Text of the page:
Matt Mulcock:
Yeah, I wouldn’t mind that.

Ryan Isaac:
If you need 50 bucks or 50 grand, you just get it.

Matt Mulcock:
Yeah.

Ryan Isaac:
It’s kinda… You can’t call your rental house and be like, I need 50 grand out of you.

Matt Mulcock:
Right.

Ryan Isaac:
Yeah. You can get a loan and stuff. But…

Matt Mulcock:
Yeah, yeah no, I would agree. I think liquidity is like the default there, if you’re saying, we get that sometimes, where someone says, “If I’m gonna be overly exposed to one or the other, I think liquidity is the answer.”

Ryan Isaac:
What should the bias be, if there’s gonna be a bias?

Matt Mulcock:
Yeah, the thing to consider here too though, is business term, the equity you hold in your business, and we’re measuring that will… You would generally speaking outside of something weird happening that will then eventually trend. If we’re talking about dentists, eventually you will sell that business, I would imagine.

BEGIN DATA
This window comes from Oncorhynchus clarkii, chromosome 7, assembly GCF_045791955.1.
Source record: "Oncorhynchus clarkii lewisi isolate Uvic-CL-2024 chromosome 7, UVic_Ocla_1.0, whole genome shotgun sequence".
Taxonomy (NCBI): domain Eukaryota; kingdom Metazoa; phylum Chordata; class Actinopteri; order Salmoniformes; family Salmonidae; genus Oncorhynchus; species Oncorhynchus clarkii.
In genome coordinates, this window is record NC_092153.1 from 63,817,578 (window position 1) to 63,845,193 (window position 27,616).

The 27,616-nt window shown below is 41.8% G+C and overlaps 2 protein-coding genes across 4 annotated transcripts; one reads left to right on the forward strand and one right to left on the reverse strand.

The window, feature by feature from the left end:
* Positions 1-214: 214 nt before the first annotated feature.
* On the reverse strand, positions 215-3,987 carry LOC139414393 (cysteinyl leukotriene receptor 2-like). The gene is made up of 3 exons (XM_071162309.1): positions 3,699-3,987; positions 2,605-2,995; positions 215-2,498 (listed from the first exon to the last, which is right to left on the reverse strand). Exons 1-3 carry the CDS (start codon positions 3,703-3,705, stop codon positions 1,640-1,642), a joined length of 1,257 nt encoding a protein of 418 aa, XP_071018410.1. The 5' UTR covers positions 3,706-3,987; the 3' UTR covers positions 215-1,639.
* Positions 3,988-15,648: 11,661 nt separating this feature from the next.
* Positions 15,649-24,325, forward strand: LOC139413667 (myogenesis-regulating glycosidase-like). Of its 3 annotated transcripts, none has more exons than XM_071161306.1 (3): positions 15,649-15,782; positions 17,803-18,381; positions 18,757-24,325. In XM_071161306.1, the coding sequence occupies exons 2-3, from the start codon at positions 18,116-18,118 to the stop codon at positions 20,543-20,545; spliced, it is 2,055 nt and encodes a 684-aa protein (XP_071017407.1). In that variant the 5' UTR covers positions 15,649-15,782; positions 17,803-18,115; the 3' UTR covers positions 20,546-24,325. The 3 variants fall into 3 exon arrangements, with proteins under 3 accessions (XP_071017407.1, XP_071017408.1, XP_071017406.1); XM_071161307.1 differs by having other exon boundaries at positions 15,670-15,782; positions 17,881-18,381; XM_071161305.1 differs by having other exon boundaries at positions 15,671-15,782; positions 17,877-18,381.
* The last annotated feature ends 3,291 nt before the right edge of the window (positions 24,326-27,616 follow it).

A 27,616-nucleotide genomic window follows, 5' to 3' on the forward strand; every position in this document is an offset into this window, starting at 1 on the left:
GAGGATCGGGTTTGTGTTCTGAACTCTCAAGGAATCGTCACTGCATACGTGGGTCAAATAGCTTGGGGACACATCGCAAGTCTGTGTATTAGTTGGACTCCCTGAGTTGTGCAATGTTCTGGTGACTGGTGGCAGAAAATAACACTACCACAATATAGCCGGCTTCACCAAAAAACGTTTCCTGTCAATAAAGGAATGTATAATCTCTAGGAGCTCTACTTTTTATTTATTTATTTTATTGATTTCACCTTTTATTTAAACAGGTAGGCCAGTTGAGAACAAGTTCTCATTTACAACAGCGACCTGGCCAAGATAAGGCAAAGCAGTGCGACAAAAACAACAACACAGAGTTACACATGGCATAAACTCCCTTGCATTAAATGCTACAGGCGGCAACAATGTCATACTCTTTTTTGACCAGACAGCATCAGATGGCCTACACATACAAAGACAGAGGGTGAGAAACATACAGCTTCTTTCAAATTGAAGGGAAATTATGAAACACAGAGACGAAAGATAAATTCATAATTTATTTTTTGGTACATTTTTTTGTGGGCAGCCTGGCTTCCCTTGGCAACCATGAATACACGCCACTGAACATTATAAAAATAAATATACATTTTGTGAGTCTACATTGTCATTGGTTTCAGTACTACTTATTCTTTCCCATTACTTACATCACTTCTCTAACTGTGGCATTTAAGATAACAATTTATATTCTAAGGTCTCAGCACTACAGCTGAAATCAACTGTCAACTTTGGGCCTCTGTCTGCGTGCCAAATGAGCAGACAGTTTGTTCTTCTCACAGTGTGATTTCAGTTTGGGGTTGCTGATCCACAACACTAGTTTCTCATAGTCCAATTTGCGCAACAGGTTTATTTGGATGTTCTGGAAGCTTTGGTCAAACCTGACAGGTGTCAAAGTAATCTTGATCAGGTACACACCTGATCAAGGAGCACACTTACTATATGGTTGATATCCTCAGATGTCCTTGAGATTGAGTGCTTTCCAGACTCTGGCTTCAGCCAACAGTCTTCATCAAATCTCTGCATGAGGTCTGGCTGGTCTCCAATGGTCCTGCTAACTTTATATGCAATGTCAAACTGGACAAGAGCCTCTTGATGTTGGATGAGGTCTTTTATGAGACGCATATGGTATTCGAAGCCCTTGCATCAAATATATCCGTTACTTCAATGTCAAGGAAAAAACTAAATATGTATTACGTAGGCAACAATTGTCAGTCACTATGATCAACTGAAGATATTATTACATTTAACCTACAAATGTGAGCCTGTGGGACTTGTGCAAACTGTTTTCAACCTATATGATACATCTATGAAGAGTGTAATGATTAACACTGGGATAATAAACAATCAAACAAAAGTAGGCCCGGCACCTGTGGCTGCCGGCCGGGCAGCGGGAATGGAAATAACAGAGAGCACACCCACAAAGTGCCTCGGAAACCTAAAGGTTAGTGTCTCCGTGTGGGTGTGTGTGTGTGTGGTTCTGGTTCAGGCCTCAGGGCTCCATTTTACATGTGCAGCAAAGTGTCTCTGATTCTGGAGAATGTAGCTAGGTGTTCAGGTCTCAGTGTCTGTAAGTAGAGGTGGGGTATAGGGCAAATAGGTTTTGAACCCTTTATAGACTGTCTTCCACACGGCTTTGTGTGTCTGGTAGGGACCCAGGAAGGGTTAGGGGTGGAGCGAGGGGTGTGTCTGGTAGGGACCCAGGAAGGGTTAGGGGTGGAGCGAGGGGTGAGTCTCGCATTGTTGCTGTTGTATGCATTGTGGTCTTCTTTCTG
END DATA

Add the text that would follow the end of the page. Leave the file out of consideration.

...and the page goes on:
Ryan Isaac:
Yeah, turn it liquid.

Matt Mulcock:
And that would transition to liquid term at least at some percentage, right?

Ryan Isaac:
Yeah, it’s a really good point…

Matt Mulcock:
After tax.

Ryan Isaac:
It’s a really good point. Liquidity is kind of like the catch-all bucket that a lot of things end up turning into eventually, when you’re done working one day, I would say most dentists will sell their practice as opposed to hold on to it forever, but it is becoming an increasingly more popular model where multiple partners have smaller interest stakes in the business and they don’t sell, they just… They hold on to it like a…